Update: John Conyers has stepped aside as the ranking member of the Judiciary Committee while the House Ethics Committee investigates claims that he sexually harassed, discriminated against, and paid off settlements to women with claims against him, ABC News reports.
The House Ethics Committee began their investigation last week, with which Conyers has promised his full cooperation.
This story was originally published on November 21, 2017.
The public court documents show that a former scheduler in Conyers' office stated that he non-consensually touched her "repeatedly and daily" between 2015 and 2016. The woman, whose name is not being released, said that the stress of the situation caused her to become so ill that she attempted to go on medical leave in 2016. She was fired from her position when she declined to provide certain documentation because of her "mistrust" of Conyers and his chief of staff, Raymond Plowden.
"As Members of Congress, we each have a responsibility to uphold the integrity of the House of Representatives and to ensure a climate of dignity and respect, with zero tolerance for harassment, discrimination, bullying or abuse," she added, as reported by The Hill.
The outlet reports that House Democratic Whip Steny Hoyer also supports an investigation by the Ethics Committee. "It is clear the process for reporting this type of behavior and holding those responsible accountable must be reformed," Hoyer said.
Conyers has acknowledged making settlements with former staffers, but denies all allegations of sexual harassment, as reported by The Associated Press this afternoon.
This story was originally published on November 20, 2017.
Workplace harassment is prevalent across all industries and many victims report "retaliation" when they do report, according to Vox. But according to a new report from BuzzFeed News, Congress doesn't even have a human resources department and victims of workplace harassment are subjected to a lengthy, invasive process when they do come forward.
But the process isn't just lengthy and invasive — it also requires that accusers sign a confidentiality agreement. Otherwise, the Office of Compliance won't move forward with an investigation.
This system works against survivors in every manner possible, to say the least. A woman who accused Representative John Conyers of sexual harassment reached a "wrongful dismissal" settlement with his office in 2015. She alleges that Conyers fired her for rejecting his sexual advances.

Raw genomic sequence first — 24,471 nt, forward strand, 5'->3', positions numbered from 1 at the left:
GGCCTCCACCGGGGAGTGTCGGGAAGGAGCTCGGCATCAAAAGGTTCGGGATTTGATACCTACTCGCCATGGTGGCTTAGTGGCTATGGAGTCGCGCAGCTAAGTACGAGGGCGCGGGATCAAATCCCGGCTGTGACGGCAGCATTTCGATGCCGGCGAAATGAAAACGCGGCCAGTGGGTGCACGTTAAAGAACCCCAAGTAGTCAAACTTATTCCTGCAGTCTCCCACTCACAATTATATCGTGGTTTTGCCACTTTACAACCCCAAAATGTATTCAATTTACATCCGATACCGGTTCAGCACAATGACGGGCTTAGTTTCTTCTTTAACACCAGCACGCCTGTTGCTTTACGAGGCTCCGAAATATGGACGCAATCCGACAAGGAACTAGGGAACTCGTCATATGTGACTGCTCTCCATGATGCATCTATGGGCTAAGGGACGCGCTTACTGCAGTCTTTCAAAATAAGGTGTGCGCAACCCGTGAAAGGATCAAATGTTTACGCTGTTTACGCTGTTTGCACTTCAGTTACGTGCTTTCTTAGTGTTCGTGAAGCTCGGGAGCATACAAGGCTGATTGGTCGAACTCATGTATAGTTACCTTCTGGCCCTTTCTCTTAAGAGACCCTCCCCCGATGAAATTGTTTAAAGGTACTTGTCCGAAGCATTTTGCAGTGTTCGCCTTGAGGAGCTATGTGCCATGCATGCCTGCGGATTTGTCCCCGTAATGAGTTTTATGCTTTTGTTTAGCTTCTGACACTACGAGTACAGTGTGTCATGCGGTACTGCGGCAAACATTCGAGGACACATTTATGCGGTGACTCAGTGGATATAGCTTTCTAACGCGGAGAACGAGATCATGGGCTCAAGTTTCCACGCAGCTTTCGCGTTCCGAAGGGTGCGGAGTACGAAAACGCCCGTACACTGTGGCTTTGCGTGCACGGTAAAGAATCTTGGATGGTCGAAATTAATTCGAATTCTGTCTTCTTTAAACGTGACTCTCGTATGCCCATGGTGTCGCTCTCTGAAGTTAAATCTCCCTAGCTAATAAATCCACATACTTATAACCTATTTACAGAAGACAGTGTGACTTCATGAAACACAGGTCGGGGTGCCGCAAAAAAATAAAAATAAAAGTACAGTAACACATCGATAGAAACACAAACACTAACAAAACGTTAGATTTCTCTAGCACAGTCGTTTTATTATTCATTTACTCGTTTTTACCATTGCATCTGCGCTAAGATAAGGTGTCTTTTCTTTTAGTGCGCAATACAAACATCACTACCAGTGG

The woman, who has chosen to remain anonymous, told BuzzFeed News that the process left her with no recourse other than to stay silent. "I was basically blackballed. There was nowhere I could go," she told the outlet.
It didn't help that Conyers is the longest-serving House member and the top Democrat on the House Judiciary Committee, according to The Hill. In a system that's already designed to stonewall victims, this woman was going up against one of the most powerful men in Congress.
BuzzFeed News has obtained four documents that detail sexual misconduct by Conyers, ranging from requests for sexual favors to nonconsensual groping. The outlet also reports that four individuals associated with the case confirmed the authenticity of these documents.
Matthew Peterson, who represented the woman, described the process as "disgusting" and re-victimizing. "It is a designed cover-up," Peterson told BuzzFeed News. "You feel like they were betrayed by their government just for coming forward. It’s like being abused twice."
The lack of transparency in these settlements is shocking. According to The Washington Post, the Office of Compliance has paid a whopping $17 million in settlements over the past 20 years, some of which were related to sexual harassment.
One person in Congress is demanding change and transparency: Representative Jackie Speier of California. Speier is currently working to find a way for the breakdown of settlements to be made public, as reported by CNN.
Her efforts are being supported by Minority Leader Nancy Pelosi. "Leader Pelosi has expressed support for the efforts of Rep. Speier who is working on multiple bills to reform the secretive and woefully inadequate process," a member of Pelosi's office told CNN.
As the system exists today, our tax dollars are being used for politicians to make settlements with sexual harassment accusers. And it's become clearer every day that sexual harassment is a major problem in politics on both sides of the aisle. It's safe to assume that politicians will continue to spend our tax dollars to keep their accusers quiet and sweep the issue under the rug, and that's why Speier's proposals are so important.
Refinery29 has reached out to Conyers' office for comment.